What motivates us

OK, so these are not my thoughts, but this video from RSA, based on a talk by Dan Pink is brilliant.  If you never get around to reading Dan Pink’s book “Drive:  The surprising truth about what motivates us”, spend the next 11 minutes watching this amusing animation from RSA:

A really good, entertaining summary of what motivates us!

What could you do instead of relating performance and pay?

I guess that before I give you more of my thoughts on this, you need to think about what you’re trying to achieve.  If by relating performance to pay, you are trying to motivate your people to work harder, then you should first understand whether they’re driven by money!  If they are, and you can really measure their performance, then stop reading this post and carry on as you are!

Image courtesy of Stuart Miles / FreeDigitalPhotos.net

Still reading?  Good!  What I’m about to say may be a little controversial, but bear with me.  Improving the performance of all of the individuals in your company might not improve the performance of the company!  You can have everyone working as hard and as they possibly could, using whatever means you can think of.  Unless they’re working together, all pulling in the right direction, then they may as well not bother.  Putting it that way, may make more sense to you.  W. Edwards Deming wrote in “Out of the Crisis” ‘A new book explains how to “Motivate your people to work at top speed!”  Beat horses and they will run faster – for a while.”  This book was first published in 1982, so it is still a surprise to me to still see performance and reward being used to “improve company performance”.

Instead of focussing on the performance of the people, I encourage you to look at what it is they actually do.  This might be uncomfortable for both you and them to start with, but if you can manage to convince them that you’re looking at what they do, to be able to see how you can help them to make their job easier or less frustrating, then you’ve taken the first step on the business improvement ladder.  More about that will appear in another post.

Back to the relationship between performance and reward.  If you already link performance to pay rises and bonus payments, you need to make some changes as soon as you can.  If your company pays bonuses based on performance, find a way of relating them to the performance of the company; larger organisations could split this down to the performance of business units, but this also has risks.  Whatever you do, make sure that the performance measures are seen to be fair.  The biggest risk is that business units may compete against each other, rather than working together for the good of the business.  Keep it simple, focus on the bottom line; the best-case-scenario is that everyone in the business receives the same bonus, either in percentage terms, or in monetary value.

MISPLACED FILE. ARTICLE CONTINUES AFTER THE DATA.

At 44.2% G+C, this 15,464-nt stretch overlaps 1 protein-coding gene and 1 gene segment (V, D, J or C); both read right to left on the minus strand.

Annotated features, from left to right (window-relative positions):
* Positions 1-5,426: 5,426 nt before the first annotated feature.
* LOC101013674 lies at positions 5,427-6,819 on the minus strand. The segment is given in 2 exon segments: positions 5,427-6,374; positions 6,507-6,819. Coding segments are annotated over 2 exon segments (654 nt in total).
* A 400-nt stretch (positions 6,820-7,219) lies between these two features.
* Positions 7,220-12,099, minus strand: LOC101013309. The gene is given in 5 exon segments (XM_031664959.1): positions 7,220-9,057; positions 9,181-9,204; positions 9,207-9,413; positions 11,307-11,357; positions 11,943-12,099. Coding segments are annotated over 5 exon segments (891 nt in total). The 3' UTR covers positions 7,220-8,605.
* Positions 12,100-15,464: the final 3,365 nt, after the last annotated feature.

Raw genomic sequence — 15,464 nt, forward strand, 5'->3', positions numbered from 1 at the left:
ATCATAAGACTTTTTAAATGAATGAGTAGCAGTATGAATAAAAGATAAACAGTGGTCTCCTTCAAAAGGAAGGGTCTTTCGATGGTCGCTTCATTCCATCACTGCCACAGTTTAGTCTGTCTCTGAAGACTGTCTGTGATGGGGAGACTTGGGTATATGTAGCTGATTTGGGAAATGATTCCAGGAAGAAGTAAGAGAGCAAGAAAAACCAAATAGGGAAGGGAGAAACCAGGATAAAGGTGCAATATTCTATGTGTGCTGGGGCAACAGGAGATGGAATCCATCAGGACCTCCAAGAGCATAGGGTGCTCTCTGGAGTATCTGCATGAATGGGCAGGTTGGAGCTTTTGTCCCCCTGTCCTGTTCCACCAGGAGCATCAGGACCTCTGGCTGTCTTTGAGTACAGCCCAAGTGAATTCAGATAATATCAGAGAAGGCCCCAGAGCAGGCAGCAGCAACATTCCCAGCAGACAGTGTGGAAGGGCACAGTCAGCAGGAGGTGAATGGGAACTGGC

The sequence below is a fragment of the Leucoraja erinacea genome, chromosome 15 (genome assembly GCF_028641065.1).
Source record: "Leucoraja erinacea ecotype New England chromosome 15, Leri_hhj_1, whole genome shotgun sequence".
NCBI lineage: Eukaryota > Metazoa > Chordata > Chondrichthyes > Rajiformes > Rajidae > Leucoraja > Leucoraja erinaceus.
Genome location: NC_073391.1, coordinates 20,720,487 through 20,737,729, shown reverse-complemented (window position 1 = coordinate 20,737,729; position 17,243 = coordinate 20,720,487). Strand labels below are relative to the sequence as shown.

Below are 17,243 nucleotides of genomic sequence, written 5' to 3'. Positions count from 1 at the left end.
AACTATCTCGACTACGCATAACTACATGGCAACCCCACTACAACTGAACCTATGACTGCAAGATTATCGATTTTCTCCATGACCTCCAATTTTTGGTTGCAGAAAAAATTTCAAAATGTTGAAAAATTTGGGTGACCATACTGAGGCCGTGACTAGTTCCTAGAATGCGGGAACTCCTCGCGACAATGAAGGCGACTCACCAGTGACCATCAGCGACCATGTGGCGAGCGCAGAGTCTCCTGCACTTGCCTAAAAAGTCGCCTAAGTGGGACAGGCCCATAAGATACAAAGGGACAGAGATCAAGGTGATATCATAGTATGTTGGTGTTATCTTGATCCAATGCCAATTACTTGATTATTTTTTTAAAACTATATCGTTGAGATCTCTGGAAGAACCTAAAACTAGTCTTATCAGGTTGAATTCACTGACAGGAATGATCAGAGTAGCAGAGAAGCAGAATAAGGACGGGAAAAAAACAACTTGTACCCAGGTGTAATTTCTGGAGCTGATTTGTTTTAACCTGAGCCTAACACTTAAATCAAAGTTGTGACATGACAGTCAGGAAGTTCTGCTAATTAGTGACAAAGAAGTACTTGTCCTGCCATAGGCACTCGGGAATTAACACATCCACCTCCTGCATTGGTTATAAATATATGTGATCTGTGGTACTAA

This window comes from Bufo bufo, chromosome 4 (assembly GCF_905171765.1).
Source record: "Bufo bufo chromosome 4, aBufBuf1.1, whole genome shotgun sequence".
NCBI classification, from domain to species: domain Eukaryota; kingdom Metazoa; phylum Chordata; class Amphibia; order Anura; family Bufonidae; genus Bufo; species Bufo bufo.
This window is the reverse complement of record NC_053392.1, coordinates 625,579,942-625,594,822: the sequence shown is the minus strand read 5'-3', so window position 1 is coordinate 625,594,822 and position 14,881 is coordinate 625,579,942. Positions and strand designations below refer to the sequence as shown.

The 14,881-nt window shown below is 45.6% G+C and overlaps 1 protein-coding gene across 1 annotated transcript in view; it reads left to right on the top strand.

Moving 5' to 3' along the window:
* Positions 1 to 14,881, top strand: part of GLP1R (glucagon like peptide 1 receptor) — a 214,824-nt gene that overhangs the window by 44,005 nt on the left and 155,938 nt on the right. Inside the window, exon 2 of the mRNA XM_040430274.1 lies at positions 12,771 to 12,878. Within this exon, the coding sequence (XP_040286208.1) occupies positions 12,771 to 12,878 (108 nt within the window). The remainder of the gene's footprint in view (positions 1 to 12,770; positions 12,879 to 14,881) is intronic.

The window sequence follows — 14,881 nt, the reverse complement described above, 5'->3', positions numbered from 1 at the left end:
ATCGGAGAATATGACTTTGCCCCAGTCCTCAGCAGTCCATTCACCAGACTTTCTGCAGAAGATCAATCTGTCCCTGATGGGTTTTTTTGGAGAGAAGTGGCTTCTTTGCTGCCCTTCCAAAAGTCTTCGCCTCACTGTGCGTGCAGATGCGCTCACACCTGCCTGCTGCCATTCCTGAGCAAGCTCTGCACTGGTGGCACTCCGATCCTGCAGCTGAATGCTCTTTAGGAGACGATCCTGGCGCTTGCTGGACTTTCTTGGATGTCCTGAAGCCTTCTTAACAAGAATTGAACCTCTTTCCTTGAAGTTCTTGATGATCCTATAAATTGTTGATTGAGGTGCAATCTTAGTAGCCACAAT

What to do about the performance of individuals?  Use your Leaders to lead!  Train the leaders at all levels in the business to understand what leadership is, and how it differs from management. Give them the time to coach their teams.  Get the teams working together.  Creating the right environment, from the front-line to the boardroom, with the right leaders in place is the only way forward.

I’ll leave you with this thought.  If you take the time to look at the processes that operate in your business, and listen to the people involved in those processes, then you’re heading in the right direction to move your business forward.

Go on, take the first step!

Linking pay and performance…why this is not a good idea!

Inspired by a news release from the Department for Education last week with the very clever title “More freedom on Teachers’ Pay”, I thought that I’d put “pen to paper” and write to the Secretary of State for Education, Mr Michael Gove, to express my concern over this change.

A teacher and pupil

Image courtesy of Paul Gooddy / FreeDigitalPhotos.net

I thought that you might be interested to hear my thoughts on why relating teachers’ pay to their performance is unlikely to see their performance improve.

The first question to ask is about whether teachers are likely to react positively to this change.  Do teachers, or anybody else for that matter, actually rate their own performance accurately?  If people over-rate their own performance, and we all do, then we’re likely to be disappointed by other people’s view of our performance.  Research in the US in the 1970s, showed that 90% of teachers rated their performance above average and more than two-thirds of them put themselves in the upper quartile of performance.  This is not a good start…